Wayne, Pam, and I have lately been talking about section hiking the Benton Mackaye Trail (BMT). The BMT runs for about 300 miles from Springer Mountain in Georgia to Davenport Gap in the northernmost part of the Great Smoky Mountains National Park. The middle of the BMT crosses the A.T. near Fontana and if you were to look at an overview map, you’d see that the two trails form a bit of a figure eight.
The trails namesake, Benton Mackaye (pronounced Mak-eye), was a forester and conservationist, that is best known for proposing the idea for the Appalachian Trail, having written about it in an article published in 1921.
On Friday, we finally got started and hiked all of section 1 and most of section 2. We hiked 16.4 miles total from Springer Mountain to just beyond the swinging bridge over the Toccoa River. The guide says that the distance is 14.3 miles, but that doesn’t include the eight tenths of a mile hike on the A.T. from the parking area along the gravel road (FS 42) to the junction for the southern terminus of the BMT. It also doesn’t include a short detour near the beginning to an impressive overlook.
Later, we took a side trail down to Long Creek Falls. Even accounting for those things though, our hike ended up being about a mile longer than expected. When we thought that we had hiked far enough to be at the end, we were in fact still high up on a ridge and the Toccoa River was nowhere to be seen (or even heard). When we figured that we should be going downhill towards the river valley, we found ourselves instead still making a couple of short climbs. Eventually though, the trail did drop steeply and cross the swinging bridge. From there, all that was left to do was one more short climb back to Pam’s vehicle.
This had been a very long day. I was up by 4:30 am and met Wayne and Pam in Westminster shortly before six. We left my car there and drove in their two vehicles towards Fannin County, GA. On the way, we stopped for a quick breakfast in Dahlonega before continuing on. By the time that we had shuttled our vehicles and were finally ready to begin our hike, it was already noon.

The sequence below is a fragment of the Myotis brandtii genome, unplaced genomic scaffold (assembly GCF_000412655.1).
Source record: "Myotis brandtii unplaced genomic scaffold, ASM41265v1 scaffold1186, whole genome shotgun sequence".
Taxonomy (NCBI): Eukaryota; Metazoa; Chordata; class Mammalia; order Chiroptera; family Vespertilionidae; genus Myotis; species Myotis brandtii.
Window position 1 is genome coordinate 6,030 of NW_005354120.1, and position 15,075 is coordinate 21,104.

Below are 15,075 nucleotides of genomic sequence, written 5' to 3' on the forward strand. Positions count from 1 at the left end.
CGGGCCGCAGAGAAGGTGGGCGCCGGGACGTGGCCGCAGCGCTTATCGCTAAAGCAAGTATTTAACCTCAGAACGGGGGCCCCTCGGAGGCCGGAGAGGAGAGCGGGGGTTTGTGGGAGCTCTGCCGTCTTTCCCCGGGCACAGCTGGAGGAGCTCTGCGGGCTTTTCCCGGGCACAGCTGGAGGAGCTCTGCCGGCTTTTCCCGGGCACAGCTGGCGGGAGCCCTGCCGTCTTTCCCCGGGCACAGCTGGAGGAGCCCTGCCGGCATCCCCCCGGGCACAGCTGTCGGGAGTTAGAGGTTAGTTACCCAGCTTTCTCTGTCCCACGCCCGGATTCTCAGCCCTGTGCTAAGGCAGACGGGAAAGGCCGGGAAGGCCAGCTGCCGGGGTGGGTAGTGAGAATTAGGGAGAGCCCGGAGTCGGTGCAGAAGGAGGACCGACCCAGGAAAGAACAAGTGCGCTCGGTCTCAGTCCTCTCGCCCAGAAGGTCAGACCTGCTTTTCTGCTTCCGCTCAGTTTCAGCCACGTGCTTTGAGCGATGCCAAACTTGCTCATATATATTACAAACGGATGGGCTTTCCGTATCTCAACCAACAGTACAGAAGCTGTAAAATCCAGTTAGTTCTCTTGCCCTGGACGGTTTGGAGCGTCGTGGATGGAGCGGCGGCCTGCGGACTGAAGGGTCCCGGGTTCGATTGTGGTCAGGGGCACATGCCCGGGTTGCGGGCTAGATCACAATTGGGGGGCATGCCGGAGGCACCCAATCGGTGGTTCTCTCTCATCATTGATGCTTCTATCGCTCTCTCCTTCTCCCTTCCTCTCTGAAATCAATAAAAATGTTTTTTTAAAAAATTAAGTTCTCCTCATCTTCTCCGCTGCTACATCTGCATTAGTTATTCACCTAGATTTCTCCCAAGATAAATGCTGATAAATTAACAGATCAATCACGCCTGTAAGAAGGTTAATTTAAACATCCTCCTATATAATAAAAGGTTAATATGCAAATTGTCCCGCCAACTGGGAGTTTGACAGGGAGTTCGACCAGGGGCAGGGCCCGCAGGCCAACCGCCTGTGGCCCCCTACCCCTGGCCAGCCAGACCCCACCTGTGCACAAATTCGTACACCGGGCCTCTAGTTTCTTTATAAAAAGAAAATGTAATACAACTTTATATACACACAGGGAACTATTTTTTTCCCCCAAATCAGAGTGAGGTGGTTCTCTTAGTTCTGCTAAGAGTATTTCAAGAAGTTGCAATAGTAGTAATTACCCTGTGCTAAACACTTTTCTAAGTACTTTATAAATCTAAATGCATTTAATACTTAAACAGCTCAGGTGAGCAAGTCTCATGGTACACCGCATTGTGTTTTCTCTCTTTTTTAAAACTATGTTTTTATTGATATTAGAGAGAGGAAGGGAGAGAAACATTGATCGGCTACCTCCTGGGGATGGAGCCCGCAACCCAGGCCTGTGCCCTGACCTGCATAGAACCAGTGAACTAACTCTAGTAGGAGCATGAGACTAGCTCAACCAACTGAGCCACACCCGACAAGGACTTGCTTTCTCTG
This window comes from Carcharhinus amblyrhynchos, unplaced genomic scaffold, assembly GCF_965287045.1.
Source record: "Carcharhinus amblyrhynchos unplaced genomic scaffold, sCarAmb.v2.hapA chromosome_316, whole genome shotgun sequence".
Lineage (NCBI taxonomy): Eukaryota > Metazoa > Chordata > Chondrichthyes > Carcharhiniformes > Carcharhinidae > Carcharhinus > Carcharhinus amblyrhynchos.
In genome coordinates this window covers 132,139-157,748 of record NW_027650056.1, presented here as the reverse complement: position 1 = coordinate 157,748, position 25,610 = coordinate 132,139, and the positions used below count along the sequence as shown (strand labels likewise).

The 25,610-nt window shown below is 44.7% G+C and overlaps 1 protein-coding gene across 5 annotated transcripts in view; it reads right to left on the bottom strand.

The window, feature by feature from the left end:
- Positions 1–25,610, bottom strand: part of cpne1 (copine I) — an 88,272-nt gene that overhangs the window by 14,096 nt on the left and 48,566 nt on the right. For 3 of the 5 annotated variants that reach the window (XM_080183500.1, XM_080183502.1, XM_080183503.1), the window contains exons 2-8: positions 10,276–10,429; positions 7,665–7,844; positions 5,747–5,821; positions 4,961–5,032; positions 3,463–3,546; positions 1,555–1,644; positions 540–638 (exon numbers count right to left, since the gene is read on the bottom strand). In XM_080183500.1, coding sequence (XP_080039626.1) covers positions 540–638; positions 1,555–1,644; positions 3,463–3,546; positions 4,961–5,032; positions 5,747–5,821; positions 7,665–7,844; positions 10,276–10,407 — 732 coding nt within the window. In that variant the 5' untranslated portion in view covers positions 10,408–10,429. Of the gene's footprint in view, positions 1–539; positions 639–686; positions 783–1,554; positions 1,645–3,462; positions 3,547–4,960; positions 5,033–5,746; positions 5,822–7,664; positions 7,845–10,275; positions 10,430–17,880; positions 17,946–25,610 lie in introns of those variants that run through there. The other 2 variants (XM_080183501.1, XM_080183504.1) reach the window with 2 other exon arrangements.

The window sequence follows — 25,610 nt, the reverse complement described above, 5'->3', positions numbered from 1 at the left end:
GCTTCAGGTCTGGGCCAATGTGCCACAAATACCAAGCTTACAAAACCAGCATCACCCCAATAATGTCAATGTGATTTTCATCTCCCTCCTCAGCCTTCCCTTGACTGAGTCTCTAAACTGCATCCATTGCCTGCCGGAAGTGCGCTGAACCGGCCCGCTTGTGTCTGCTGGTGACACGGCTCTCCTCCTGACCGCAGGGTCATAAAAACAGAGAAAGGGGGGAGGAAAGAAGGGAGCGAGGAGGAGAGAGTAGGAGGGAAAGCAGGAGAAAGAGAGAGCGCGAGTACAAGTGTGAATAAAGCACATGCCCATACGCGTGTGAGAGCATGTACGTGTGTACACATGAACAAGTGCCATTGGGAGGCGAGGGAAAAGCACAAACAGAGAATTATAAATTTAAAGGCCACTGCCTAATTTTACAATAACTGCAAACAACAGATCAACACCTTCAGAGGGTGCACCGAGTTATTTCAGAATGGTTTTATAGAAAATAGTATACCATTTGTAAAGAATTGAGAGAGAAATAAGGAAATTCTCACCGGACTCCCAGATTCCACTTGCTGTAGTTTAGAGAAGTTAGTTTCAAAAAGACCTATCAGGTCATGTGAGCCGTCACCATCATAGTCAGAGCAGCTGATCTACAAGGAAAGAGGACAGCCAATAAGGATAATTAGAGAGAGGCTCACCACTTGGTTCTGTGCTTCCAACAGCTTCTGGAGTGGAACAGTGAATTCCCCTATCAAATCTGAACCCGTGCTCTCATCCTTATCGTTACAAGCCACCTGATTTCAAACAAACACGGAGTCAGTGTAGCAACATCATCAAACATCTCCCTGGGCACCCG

An early morning downpour had cooled things off a little, so even though it was hot, it wasn’t terribly hot. However, when the rainwater began to evaporate, it became exceedingly humid. It felt like we were hiking in a steam bath most of the day. The three of us and our packs were completely soaked with sweat. We still managed to average about 22 minutes per mile while actually hiking, but with water breaks, lunch, photo opp’s, etc, it took us a total of 7 hrs and 11 mins. Once we arrived at Pam’s vehicle, we still had to make the return drive to Springer to get Wayne’s truck. Afterwards, we drove back to Dahlonega, where we ate dinner at Gustavo’s Pizzeria. Wayne asked the hostess to seat us at the back of the restaurant, along the wall, since we had been hiking and didn’t smell too good. The hostess apparently didn’t bat an eye, as though she gets this request on a regular basis.
After dinner, we finished our drive to Westminster. By the time that I got home, it was more than half past midnight. I didn’t get to sleep until about 3 am. Our house was full of people (a dozen teenagers, my wife and I, and our youngest son), but that’s another story for another time. It had been almost 24 hours since I first woke to begin the day.
As for the stats, as I mentioned before, we hiked a total of 16.4 miles. There had been a little over 3,200 feet of elevation gain and more than 4,400 feet of downhill. The BMT is much more remote than the Appalachian Trail. In fact, we didn’t see anybody else except for where it briefly overlapped the A.T. near the waterfall. It’s beautiful, but some of the terrain is pretty steep. The Benton Mackaye Trail Association website states that it is chartered to travel the high ridge and is rated as strenuous (no argument from me).
After such a long and tiring day, I joked with Wayne and Pam that I was going to turn my phone off for a few days so that they couldn’t call and tempt me with another hike. Or at least they think that I was joking.